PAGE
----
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Krotz, Larry
Toronto, McClelland & Stewart, 1990. 254pp, cloth, 528.95, ISBN 0-7710-4547-6. CIP

Grades 12 and up/Ages 17 and up

Reviewed by Lillian M, Turner

Volume 18 Number 5
1990 September

Krotz, who lives in Winnipeg, is a writer, filmmaker and novelist who has worked with Canada's native people for over twenty years. The stimulus for writing Indian Country arose from his attending the Aboriginal Leaders/First Ministers conference in April 1987, when the Indian leaders attempted to have aboriginal rights to self-government written into the constitution of Canada, but were refused because a specific definition couldn't be provided. As Krotz later travelled across the country for a year and a half visiting reserves, government offices and politicians for his study, he became aware of the two fundamental differences in outlook the white people wanted "solutions" while the Indian people talked of "justice."

The five reserves he visited were Norway House, a Cree reserve in northern Manitoba; Kahnawake, a Mohawk reserve on the St. Lawrence River near Montreal; Cape and the Kwakiutls off the west coast of B.C.; Tobique, N.B., a Maliseet community; and Onigaming, Ont., an Ojibway reserve in the Lake of the Woods area. They vary greatly in population, means of livelihood, economics, and social condition. Each community has its own dreams for the future and its own ideas of how to achieve them.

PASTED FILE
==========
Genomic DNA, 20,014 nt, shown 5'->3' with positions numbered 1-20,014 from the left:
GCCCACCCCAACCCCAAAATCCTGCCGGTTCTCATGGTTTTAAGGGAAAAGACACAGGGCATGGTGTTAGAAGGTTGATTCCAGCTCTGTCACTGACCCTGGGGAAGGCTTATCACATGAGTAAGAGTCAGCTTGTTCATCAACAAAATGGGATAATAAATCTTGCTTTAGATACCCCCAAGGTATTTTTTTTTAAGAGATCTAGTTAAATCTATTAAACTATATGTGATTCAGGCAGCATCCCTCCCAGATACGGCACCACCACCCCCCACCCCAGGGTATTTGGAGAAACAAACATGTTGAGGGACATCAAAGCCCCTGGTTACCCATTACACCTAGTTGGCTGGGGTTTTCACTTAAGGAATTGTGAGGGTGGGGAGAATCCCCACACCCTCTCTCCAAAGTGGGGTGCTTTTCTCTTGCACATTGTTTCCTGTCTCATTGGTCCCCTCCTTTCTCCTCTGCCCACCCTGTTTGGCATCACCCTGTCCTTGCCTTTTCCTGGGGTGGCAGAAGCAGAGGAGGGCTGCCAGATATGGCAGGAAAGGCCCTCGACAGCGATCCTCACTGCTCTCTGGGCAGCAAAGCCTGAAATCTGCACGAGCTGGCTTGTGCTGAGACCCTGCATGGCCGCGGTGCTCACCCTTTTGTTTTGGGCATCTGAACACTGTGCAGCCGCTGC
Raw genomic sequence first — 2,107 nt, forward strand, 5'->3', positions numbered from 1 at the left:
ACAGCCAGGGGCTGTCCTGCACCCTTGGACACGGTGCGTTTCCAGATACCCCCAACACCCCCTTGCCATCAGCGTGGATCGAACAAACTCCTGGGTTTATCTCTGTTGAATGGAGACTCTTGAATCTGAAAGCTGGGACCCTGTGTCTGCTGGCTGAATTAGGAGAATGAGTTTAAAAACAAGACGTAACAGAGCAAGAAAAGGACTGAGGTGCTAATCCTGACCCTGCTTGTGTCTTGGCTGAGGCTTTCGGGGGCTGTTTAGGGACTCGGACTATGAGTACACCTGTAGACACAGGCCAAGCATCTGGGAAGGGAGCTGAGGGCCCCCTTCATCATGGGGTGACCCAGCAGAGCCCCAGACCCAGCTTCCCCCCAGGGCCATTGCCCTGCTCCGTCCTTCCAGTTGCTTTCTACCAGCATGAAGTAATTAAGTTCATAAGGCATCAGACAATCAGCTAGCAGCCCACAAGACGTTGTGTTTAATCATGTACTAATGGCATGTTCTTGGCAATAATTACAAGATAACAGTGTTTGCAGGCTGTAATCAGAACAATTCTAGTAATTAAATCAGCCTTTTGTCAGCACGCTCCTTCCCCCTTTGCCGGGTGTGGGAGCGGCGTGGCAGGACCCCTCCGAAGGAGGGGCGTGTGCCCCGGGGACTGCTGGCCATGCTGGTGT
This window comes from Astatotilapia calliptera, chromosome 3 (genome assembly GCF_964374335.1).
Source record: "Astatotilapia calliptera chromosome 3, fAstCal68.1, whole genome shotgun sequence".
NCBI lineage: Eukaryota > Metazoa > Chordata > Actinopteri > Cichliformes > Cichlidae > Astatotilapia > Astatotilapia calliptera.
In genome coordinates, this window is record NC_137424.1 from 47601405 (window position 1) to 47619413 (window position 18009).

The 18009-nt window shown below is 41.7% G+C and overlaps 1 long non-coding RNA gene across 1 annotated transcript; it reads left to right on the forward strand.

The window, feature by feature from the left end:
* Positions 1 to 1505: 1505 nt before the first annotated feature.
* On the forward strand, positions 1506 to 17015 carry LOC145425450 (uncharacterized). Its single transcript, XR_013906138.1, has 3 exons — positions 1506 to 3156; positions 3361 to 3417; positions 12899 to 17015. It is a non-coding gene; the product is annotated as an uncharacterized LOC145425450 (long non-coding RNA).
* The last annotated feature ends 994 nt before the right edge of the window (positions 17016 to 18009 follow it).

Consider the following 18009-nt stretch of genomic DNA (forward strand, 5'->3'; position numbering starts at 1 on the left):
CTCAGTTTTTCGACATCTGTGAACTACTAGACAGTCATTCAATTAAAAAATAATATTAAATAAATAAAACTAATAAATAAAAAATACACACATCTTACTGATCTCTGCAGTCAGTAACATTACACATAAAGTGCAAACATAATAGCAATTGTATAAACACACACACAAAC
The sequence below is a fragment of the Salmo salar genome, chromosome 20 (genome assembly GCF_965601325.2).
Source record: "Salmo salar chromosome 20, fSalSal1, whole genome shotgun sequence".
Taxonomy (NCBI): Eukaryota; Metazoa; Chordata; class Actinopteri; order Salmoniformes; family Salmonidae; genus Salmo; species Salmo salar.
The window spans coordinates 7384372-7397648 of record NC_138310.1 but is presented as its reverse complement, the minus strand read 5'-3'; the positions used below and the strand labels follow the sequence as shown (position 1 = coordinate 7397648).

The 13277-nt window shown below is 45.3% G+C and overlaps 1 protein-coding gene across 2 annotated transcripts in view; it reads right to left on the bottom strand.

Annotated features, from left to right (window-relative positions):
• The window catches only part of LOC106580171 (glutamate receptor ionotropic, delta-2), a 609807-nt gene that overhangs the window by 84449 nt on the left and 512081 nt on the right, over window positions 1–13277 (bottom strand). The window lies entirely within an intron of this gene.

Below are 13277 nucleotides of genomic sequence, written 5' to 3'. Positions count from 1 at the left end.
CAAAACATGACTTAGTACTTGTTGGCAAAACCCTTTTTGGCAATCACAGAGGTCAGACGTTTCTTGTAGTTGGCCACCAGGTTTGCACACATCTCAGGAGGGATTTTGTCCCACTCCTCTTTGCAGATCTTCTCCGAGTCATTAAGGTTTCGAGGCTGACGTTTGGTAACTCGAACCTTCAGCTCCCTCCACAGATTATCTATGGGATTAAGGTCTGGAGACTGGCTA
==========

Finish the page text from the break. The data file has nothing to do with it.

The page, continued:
Krotz highlights his insights culled from interviews with four well-known men who have worked closely with native people: Thomas Berger, former commissioner of the Mackenzie Valley Pipeline Inquiry; Dr. Lloyd Barber, a former commissioner on Indian land claims and now president of the University of Regina, which houses the Indian Federated College; Keith Penner, former MP, who chaired the Parliamentary Special Committee on Indian Self-Government; and George Erasmus, chief of the Assembly of First Nations, the articulate spokesperson often seen on television. They eloquently address the urgent issues of land claims, self-government, and the role of the Department of Indian Affairs and Northern Development.

Indian Country is an important resource. Another book we should look at for the native view is Drumbeat: Anger and Renewal in Indian Country (Summerhill Press, 1989).

Highly recommended for native studies and political science courses.

Lillian M, Turner, Board of Education for the City of York, Toronto, Ont.

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